Community Tip - Visit the PTCooler (the community lounge) to get to know your fellow community members and check out some of Dale's Friday Humor posts!
Please add a configuration option that would force the user to resolve a circular reference as soon as it is created. The option could be turned off for users who are fine with creating circular references temporarily.
This idea needs expanded information and moved to the proper area of the community.
I really think circular references should be disallowed all together. The performance hits and the inoperability/inconsistency of functionality allegedly due to circular references is crippling to the program usability. Most CAD programs i've used do not allow circular references where as CREO allows them, but just quietly notifies you the problem is there, causing huge issues with constraints and such at higher level assemblies.
My vote is to remove and disallow circular references in CAD all together.
1. Describe your environment: What is your industry? What is your role in your organization? Describe your stakeholders.We work for NASA and design spacecraft and related systems. I am a member of the CAD Admins team, and our stakeholders are our team and our users.
2. What version of Creo Parametric are you currently running?We currently run 7.0.2.03. Describe the problem you are trying to solve. Please include detailed documentation such as screenshots, images or video.
Some users are not immediately aware when they create a circular reference. We think it is easier to undo the last steps immediately after creating a circular reference, than to go back after many more changes have been made. Some user's refuse to fix the circular reference even if they are aware.
4. What is the use case for your organization?Trying to make higher level assemblies easier to work with. The regeneration caused by the circular reference can cause many users to wait many hours each day.5. What business value would your suggestion represent for your organization?Prevent time wasted waiting for large assemblies to regenerate.
Hello @otcunanan, Thank you for your idea and the information provided.
And thank you @BenLoosli for the help here!
Some thought needs to be given to what constitutes a "circular reference" here. For instance solid welding in the welding module would not be possible without circular references. The user picks assembly surfaces and then Creo creates a model behind the scenes to represent that weld.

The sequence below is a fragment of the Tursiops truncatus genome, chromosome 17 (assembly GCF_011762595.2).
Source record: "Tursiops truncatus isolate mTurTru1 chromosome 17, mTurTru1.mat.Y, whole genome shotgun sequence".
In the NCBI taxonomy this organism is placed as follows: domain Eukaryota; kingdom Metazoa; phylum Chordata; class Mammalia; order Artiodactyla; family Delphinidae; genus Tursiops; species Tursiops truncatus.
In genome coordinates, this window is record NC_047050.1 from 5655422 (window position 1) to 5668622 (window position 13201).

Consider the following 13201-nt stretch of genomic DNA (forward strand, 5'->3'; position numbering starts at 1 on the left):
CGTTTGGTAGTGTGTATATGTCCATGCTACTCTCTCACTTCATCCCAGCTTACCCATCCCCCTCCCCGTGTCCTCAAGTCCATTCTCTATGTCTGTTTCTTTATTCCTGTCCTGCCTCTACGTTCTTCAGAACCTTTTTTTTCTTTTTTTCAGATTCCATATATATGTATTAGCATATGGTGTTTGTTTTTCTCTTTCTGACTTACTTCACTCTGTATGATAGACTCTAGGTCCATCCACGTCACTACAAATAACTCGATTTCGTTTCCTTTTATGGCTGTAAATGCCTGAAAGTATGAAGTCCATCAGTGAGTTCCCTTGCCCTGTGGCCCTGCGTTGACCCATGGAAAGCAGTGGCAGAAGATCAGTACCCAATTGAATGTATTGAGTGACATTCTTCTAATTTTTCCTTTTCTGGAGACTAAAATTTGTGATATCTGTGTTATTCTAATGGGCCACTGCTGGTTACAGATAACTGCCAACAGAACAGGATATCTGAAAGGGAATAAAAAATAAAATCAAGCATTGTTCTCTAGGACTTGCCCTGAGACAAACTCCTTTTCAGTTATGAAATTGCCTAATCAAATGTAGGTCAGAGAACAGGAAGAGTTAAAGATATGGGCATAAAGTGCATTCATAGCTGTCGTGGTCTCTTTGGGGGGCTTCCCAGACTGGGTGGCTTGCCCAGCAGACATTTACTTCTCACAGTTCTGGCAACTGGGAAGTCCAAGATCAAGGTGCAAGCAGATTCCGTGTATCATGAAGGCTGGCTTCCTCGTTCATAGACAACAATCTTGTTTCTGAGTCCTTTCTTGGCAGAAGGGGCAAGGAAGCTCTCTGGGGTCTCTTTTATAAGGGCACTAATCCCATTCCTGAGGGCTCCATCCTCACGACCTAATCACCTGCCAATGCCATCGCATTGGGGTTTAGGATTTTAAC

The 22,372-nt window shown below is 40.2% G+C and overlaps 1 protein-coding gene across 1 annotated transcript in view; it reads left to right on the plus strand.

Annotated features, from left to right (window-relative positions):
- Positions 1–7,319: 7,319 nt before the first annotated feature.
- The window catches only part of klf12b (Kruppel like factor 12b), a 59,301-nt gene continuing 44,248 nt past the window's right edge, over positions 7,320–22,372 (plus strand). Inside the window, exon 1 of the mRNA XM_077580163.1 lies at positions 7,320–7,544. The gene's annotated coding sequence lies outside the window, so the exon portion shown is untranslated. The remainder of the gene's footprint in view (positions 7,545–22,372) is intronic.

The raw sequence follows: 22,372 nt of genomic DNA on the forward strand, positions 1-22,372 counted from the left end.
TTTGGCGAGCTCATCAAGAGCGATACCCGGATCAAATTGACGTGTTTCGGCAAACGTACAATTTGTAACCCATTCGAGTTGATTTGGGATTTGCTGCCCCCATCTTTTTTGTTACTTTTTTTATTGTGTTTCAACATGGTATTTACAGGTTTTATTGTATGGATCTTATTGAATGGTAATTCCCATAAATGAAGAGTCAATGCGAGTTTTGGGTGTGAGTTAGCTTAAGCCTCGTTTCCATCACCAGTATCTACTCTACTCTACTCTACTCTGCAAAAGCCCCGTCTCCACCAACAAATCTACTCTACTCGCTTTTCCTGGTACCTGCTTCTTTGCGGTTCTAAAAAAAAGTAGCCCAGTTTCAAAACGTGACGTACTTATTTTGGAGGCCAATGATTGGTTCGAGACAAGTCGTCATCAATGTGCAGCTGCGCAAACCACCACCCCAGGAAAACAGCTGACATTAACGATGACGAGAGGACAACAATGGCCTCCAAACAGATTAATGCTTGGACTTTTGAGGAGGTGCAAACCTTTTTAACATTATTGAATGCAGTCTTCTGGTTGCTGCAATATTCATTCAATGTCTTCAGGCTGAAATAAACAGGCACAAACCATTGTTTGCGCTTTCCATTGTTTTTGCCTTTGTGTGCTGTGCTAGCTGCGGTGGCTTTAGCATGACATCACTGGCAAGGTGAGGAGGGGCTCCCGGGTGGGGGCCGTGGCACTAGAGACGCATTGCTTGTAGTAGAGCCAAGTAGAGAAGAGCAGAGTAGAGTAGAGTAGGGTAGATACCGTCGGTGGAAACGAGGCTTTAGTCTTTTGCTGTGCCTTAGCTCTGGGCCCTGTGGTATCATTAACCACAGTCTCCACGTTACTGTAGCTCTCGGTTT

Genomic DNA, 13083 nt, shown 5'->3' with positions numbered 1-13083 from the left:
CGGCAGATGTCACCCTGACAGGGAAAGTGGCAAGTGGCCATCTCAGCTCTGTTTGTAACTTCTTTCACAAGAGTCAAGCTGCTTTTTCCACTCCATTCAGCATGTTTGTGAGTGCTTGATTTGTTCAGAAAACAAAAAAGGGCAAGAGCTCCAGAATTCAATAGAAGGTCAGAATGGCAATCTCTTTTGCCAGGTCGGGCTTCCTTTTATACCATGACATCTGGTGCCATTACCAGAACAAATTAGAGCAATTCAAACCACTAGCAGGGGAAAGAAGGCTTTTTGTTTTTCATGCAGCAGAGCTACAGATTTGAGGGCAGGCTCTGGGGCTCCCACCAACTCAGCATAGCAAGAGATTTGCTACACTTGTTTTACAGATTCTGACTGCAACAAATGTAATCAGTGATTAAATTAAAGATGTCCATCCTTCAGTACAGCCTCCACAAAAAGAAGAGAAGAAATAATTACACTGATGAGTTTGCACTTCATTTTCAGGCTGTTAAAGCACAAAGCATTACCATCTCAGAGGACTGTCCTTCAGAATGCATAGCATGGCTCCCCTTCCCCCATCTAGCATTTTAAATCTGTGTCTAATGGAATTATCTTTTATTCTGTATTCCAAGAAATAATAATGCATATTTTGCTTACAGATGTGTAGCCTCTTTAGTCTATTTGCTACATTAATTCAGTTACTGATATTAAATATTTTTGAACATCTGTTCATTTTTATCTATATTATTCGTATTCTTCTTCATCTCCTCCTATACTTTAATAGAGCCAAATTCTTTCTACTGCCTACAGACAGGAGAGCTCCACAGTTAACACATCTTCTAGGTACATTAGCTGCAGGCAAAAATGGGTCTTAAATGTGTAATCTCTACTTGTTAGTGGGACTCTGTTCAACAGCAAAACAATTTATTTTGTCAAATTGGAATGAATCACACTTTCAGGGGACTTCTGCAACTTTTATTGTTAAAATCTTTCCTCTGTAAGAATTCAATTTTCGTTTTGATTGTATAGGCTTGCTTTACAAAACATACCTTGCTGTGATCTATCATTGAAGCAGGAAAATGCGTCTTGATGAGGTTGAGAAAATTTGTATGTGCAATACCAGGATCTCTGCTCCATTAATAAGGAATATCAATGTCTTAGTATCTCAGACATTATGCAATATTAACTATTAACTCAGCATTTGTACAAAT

The cabling module allows for cabling to be routed using assembly surfaces. With this option enabled how would you create locations for the harness?
What happens to legacy data when you turn this option on?
I voted for the idea but I think what may be better is to have an option that simply breaks all of the references and then forces the user to go and replace the broken references ... again some thought would be needed for this because I wouldn't want all of my harness locations to be broken.
I would assume only those items that Creo actually flags as circular references and includes in the .crc file. I'm pretty sure none of the things you're talking about (hidden behind the scenes stuff) get flagged or included in that file.
Why are circular references allowed? What is the reason for this? If the program can recognize a circular reference it can also override it.
This is all my take on the subject (based on my usage of the software for the last 25+ years):
Circular references are often created when a user is attempting to change the model construction in a way that is reasonable but "circular" to the original construction method. Editing references, restructuring, editing component placement can all create circular references. Eliminating the creation of circular references would eliminate many ways of editing the model to a desired outcome. Disallowing the creation of circular references would require you to build your model exactly the way you want it built on your first attempt, no exceptions. If you mess up, sorry, you must scrap it and start over, sorry. Well, that's a little extreme, maybe. All I know is that as I am designing something, mainly something that is new, I don't always know where and how every component will relate to other components. I iterate to my design objective. I need my models to allow me to iterate without major hurdles. I've been known to create a mess of circular references. Most of which I clean up, either along my design path or when I get to a production model. Some occasionally slip thru to "the next guy" to figure out, sorry.
You must be a registered user to add a comment. If you've already registered, sign in. Otherwise, register and sign in.